ADELANTO — Despite several critical comments in a meeting that lasted into the wee hours of Thursday morning, two separate prison proposals that could potentially alleviate the city’s current fiscal crisis passed preliminary steps for approval by the Adelanto City Council.

The council met in its packed chambers and listened to at least 30 public comments during the 5 1/2-hour meeting. The five-member board approved the first reading of development agreements to construct both a 1,050-bed prison and 3,264-bed prison within the city limits.

San Joaquin County leaders, police react to passage of Proposition 47
James Striplin, Lodi News-Sentinel

Proposition 47, the Safe Neighborhoods and Schools Act, was approved by voters earlier this month, but the San Joaquin County Sheriff’s Office has not released any inmates because of the new bill, spokesman Deputy Les Garcia said.

“We are working with the (district attorney) to establish a process on how this will be executed,” Garcia said.

The new law reduces certain crimes from felonies to misdemeanors, such as non-violent drug crimes and thefts.

California Black Brown Summit welcomes speaker
The Record

Rev. Willie A. Douglas, co-founder of the California Black Brown Summit on Re-entry/ Recidivism, was the opening guest speaker during the California Black Brown Summit held Nov. 12 to 14 at Mount Calvary Baptist Church in Fairfield.

With emphasis on AB109, known as Public Safety Realignment, thousands of felons now serve their sentences in county jails instead of state prisons. Many offenders released from prison after completing their sentences are now supervised by County Probation instead of State Parole.

Thursday, November 20, 2014

Daily Corrections Clips


Let's Review: Shakespeare goes to prison and all’s well that ends well
Diana Saenger, La Jolla Light

For a few short hours on a recent Thursday, the daily regime for more than 100 inmates at Centinela State Prison was drastically altered. The inmates were brought into the prison gym to partake in the Old Globe’s touring production of Shakespeare's “All's Well That Ends Well,” part of the Globe For All program.

Envisioned by Globe Artistic Director Barry Edelstein, the touring production has made its way through San Diego, presenting at several underserved venues. Getting permission to bring actors, cameras and media into the prison facility took some work, but was welcomed by the prison staff.

California Sued Over Old Movie Stars' Hangout
Jamie Henneman, Courthouse News

OAKLAND, Calif. (CN) - California's prisons department is letting an 85-year-old resort patronized by Charlie Chaplin, Clark Gable and others fall into ruin, the nonprofit Lake Norconian Club Foundation claims in court.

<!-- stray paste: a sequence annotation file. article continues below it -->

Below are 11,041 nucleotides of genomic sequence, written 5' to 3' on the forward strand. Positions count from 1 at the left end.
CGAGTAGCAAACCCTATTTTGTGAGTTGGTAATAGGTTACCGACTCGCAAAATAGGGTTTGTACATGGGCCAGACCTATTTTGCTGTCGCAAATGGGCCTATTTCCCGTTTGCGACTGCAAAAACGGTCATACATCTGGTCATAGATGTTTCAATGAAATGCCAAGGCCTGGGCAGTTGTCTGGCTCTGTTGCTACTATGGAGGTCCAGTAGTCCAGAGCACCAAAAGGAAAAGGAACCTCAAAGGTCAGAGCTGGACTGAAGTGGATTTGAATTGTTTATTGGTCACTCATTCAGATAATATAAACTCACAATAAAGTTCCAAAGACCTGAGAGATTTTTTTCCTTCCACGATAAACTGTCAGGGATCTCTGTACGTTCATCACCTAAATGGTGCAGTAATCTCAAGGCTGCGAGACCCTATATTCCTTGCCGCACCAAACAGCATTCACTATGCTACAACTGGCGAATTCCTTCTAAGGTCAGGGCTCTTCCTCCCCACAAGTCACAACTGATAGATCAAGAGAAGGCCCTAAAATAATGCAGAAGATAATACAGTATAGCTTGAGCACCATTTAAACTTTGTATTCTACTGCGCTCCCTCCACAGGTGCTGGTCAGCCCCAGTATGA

The Lake Norconian Club opened in 1929 in Norco, a small inland city north of Corona, in Riverside County. Buster Keaton, Spencer Tracy, Babe Ruth and Jack Dempsey were among its many patrons. The club's private airstrip was used by Amelia Earhart for practice landings and takeoffs.


Fresno woman wants answers to why brother’s killer released from prison
Pablo Lopez, The Fresno Bee

A Fresno man who killed a co-worker in 1984 and then cut out the man’s heart and put it in a jacket pocket has been released from prison.

Theodore LeLeaux Jr. was serving 16 years to life for killing 25-year-old Kenneth Carlock.

He was set free last week after a Fresno County judge determined LeLeaux no longer posed a threat to society.


Ex-teacher Copithorne released from jail
Kerana Todorov, Napa Valley Register

A Napa County Superior Court judge on Wednesday ordered a former teacher be released from jail after a California Court of Appeal on Oct. 2 reversed his 2012 conviction for molesting a former student.

Michael Copithorne, 40, a former teacher at Napa Christian School, a Seventh-day Adventist school, was sentenced to five years in prison in August 2012 for sex crimes against the teenager. He would have been released on Dec. 28 for good behavior, according to court records.

Prisoner's Civil Rights Case Revived by 9th Cir.
Elizabeth Warmerdam, Courthouse News

(CN) - Citing improper jury instructions, the 9th Circuit threw out a jury verdict Tuesday against a man who says California prison officials roughed him up.
Adonai El-Shaddai, also known as James Wilkerson, says the altercation occurred while he was in the law library at High Desert State Prison under the escort of two guards so that he could make copies of his legal documents.

When Officer Bobby Wheeler and Lt. Nickolus Albonico allegedly tried to take El-Shaddai back to his cell, the inmate says he told them that he wanted to wait for his documents and that he needed to use a stapler located in another office.

Michael Hanline's Murder Conviction Overturned After 36 Years In Prison

Alex Dobuzinskis, Reuters

LOS ANGELES, Nov 19 (Reuters) - A man convicted of murder in the 1978 shooting death of a Southern California man should be freed after 36 years behind bars, based on DNA analysis and investigative reports withheld from his trial attorney, a prosecutor said on Wednesday after a judge overturned the conviction.

The California Innocence Project, which worked to win the freedom of Michael Hanline, now 69, and pressed local prosecutors to re-examine the evidence, said his case represents the oldest conviction ever reversed in state history.



Why a California Town Wants Yet Another Prison
Kate Linthicum, Tribune News

The budget deficit and the detention centers are about the only things growing in this economically depressed High Desert city.

Amid the tumbleweeds on the edge of town, construction crews are adding 650 beds at a privately run detention facility for immigrants facing deportation. A few blocks away, San Bernardino County recently completed a $145 million expansion of its jail. A third prison down the street started housing state inmates last year.

Prop. 47: What de-felonizing some crimes means for SLO County
Law enforcement says it will make treating addicts harder, but advocates hail it as progress
Matt Fountain, The San Luis Obispo Tribune

With the approval of Proposition 47, officials at every level of San Luis Obispo County’s criminal justice system — like those in other counties throughout California — are scrambling to determine what the new rules mean for existing treatment programs and public safety.

On Nov. 4, voters made California the first state in the nation to de-felonize simple drug possession and several other low-level, nonviolent offenses. The victory has been interpreted as a mandate to move away from tough-on-crime policies and toward prevention and rehabilitation.